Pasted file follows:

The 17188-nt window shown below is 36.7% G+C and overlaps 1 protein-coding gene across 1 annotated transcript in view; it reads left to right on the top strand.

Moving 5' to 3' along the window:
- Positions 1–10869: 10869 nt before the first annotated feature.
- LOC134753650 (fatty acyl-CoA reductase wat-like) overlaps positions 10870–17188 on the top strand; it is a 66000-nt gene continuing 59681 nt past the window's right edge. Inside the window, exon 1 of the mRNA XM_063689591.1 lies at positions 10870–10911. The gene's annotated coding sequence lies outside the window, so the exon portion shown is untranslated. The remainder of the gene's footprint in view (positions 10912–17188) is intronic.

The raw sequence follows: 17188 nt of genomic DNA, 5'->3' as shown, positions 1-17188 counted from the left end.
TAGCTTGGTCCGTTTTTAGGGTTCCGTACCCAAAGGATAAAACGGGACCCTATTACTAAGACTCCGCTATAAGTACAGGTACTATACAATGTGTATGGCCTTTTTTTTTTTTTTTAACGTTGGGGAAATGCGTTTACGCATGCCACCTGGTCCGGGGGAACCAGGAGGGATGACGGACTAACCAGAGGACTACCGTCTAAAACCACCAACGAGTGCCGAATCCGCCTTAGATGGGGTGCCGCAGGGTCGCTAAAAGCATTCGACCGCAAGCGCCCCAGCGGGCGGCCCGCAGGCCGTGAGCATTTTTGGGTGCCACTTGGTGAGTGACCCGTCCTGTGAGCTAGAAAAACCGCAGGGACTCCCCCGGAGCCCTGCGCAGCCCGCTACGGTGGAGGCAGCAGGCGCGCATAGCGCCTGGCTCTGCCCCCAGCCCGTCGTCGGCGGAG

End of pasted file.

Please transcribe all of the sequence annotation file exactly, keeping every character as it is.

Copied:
The 17188-nt window shown below is 36.7% G+C and overlaps 1 protein-coding gene across 1 annotated transcript in view; it reads left to right on the top strand.

Moving 5' to 3' along the window:
- Positions 1–10869: 10869 nt before the first annotated feature.
- LOC134753650 (fatty acyl-CoA reductase wat-like) overlaps positions 10870–17188 on the top strand; it is a 66000-nt gene continuing 59681 nt past the window's right edge. Inside the window, exon 1 of the mRNA XM_063689591.1 lies at positions 10870–10911. The gene's annotated coding sequence lies outside the window, so the exon portion shown is untranslated. The remainder of the gene's footprint in view (positions 10912–17188) is intronic.

The raw sequence follows: 17188 nt of genomic DNA, 5'->3' as shown, positions 1-17188 counted from the left end.
TAGCTTGGTCCGTTTTTAGGGTTCCGTACCCAAAGGATAAAACGGGACCCTATTACTAAGACTCCGCTATAAGTACAGGTACTATACAATGTGTATGGCCTTTTTTTTTTTTTTTAACGTTGGGGAAATGCGTTTACGCATGCCACCTGGTCCGGGGGAACCAGGAGGGATGACGGACTAACCAGAGGACTACCGTCTAAAACCACCAACGAGTGCCGAATCCGCCTTAGATGGGGTGCCGCAGGGTCGCTAAAAGCATTCGACCGCAAGCGCCCCAGCGGGCGGCCCGCAGGCCGTGAGCATTTTTGGGTGCCACTTGGTGAGTGACCCGTCCTGTGAGCTAGAAAAACCGCAGGGACTCCCCCGGAGCCCTGCGCAGCCCGCTACGGTGGAGGCAGCAGGCGCGCATAGCGCCTGGCTCTGCCCCCAGCCCGTCGTCGGCGGAG